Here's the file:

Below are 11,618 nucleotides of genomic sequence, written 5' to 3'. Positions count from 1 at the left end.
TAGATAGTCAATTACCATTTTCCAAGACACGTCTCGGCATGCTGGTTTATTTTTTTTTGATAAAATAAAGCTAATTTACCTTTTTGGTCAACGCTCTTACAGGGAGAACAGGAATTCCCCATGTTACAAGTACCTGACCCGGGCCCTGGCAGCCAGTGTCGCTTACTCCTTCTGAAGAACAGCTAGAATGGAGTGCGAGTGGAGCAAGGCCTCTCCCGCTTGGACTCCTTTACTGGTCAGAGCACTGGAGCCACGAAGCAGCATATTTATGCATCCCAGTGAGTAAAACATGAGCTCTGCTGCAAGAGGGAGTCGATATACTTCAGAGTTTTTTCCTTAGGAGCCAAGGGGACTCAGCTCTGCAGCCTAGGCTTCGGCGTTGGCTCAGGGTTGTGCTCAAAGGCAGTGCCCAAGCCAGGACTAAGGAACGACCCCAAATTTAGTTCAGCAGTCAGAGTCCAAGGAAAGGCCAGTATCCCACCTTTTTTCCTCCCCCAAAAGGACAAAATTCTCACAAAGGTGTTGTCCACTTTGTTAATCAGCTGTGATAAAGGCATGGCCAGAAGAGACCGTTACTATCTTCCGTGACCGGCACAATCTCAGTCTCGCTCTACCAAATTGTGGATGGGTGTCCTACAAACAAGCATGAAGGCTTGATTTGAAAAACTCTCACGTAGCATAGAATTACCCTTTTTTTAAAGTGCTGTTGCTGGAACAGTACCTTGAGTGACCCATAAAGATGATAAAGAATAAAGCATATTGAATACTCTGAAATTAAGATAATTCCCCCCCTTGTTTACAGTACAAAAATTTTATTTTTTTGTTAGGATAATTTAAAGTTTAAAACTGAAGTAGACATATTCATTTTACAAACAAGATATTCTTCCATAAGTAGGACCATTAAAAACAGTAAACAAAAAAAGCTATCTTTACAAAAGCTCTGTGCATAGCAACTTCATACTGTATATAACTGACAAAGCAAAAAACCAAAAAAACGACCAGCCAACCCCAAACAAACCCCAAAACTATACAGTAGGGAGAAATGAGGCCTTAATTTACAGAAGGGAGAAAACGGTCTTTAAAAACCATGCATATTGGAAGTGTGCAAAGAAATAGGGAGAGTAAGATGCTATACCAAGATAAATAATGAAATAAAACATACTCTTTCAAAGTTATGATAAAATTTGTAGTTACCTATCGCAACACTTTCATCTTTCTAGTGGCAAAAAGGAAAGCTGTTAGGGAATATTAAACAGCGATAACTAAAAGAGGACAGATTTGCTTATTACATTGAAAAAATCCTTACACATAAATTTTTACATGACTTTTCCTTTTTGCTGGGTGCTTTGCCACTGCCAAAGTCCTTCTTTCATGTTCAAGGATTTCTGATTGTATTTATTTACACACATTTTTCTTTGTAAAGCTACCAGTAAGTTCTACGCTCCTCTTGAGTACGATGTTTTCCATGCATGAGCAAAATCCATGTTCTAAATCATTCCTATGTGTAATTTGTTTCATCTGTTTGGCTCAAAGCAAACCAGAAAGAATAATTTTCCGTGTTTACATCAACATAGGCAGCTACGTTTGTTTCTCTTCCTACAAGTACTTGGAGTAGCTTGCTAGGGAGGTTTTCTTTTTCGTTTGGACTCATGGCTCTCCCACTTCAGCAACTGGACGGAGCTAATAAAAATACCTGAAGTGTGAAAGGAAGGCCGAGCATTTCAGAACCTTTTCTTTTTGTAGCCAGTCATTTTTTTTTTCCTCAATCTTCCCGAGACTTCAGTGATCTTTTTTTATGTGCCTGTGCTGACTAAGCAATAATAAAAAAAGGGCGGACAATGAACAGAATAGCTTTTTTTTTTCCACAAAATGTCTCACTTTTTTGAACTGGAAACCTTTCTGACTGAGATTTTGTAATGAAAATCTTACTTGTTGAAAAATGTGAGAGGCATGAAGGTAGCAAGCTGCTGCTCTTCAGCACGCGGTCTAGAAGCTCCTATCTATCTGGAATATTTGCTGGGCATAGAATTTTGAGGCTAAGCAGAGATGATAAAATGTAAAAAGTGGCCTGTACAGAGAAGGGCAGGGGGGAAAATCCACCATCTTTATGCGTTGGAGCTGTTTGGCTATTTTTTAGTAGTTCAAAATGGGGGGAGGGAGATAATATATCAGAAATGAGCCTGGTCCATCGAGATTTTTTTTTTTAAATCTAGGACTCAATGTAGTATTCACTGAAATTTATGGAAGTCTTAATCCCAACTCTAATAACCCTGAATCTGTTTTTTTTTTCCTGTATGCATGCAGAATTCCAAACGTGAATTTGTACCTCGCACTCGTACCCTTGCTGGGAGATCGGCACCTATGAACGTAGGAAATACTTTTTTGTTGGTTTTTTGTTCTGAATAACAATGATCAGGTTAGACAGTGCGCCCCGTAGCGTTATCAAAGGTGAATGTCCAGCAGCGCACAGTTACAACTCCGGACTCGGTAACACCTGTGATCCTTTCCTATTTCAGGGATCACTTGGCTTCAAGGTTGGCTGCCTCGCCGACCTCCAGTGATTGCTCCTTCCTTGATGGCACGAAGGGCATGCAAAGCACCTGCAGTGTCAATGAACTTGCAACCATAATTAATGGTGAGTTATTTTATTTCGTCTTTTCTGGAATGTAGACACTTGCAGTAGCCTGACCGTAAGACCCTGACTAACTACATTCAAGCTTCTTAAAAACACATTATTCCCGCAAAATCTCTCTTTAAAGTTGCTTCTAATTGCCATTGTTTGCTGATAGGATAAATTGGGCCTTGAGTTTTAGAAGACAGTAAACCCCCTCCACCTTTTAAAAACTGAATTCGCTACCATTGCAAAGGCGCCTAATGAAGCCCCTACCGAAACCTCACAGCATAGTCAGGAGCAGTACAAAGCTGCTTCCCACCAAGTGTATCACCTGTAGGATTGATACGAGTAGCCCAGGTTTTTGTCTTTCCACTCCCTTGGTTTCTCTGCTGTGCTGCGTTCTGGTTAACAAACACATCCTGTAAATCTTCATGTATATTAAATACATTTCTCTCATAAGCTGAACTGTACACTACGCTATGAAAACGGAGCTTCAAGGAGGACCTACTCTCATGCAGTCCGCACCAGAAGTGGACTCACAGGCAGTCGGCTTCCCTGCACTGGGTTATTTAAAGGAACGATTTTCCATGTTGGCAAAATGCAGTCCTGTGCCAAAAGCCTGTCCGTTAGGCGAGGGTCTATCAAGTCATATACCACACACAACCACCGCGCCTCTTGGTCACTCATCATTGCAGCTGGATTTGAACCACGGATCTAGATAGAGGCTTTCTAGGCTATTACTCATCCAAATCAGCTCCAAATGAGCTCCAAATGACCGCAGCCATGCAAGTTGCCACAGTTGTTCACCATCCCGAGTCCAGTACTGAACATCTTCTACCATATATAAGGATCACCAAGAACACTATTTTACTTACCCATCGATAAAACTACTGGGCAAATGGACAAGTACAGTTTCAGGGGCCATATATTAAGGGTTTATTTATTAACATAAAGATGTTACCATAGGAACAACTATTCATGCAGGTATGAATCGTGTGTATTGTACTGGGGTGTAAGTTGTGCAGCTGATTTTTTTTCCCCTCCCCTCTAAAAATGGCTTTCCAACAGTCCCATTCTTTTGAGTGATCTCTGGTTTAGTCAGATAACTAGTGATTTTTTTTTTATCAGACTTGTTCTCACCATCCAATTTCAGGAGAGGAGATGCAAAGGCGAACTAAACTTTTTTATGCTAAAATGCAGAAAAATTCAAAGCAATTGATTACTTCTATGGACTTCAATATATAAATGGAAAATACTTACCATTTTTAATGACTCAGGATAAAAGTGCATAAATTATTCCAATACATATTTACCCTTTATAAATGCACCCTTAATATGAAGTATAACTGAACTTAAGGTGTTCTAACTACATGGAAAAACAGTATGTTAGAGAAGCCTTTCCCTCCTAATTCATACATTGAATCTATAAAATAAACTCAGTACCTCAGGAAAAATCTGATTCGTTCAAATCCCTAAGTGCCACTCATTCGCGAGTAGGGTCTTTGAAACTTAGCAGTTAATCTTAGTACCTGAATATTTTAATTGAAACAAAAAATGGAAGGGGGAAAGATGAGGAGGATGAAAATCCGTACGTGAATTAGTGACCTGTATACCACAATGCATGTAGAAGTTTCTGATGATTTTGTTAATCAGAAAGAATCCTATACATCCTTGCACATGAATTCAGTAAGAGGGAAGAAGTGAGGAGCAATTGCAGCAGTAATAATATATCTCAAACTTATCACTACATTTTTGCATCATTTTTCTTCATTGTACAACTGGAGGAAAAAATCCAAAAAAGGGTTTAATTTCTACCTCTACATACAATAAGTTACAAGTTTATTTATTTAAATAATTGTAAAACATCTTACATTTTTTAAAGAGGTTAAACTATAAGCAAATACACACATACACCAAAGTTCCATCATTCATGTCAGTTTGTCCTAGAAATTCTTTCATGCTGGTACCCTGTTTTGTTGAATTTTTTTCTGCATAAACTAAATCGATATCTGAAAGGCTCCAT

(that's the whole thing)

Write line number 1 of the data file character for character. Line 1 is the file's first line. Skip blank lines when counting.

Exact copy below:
Below are 11,618 nucleotides of genomic sequence, written 5' to 3'. Positions count from 1 at the left end.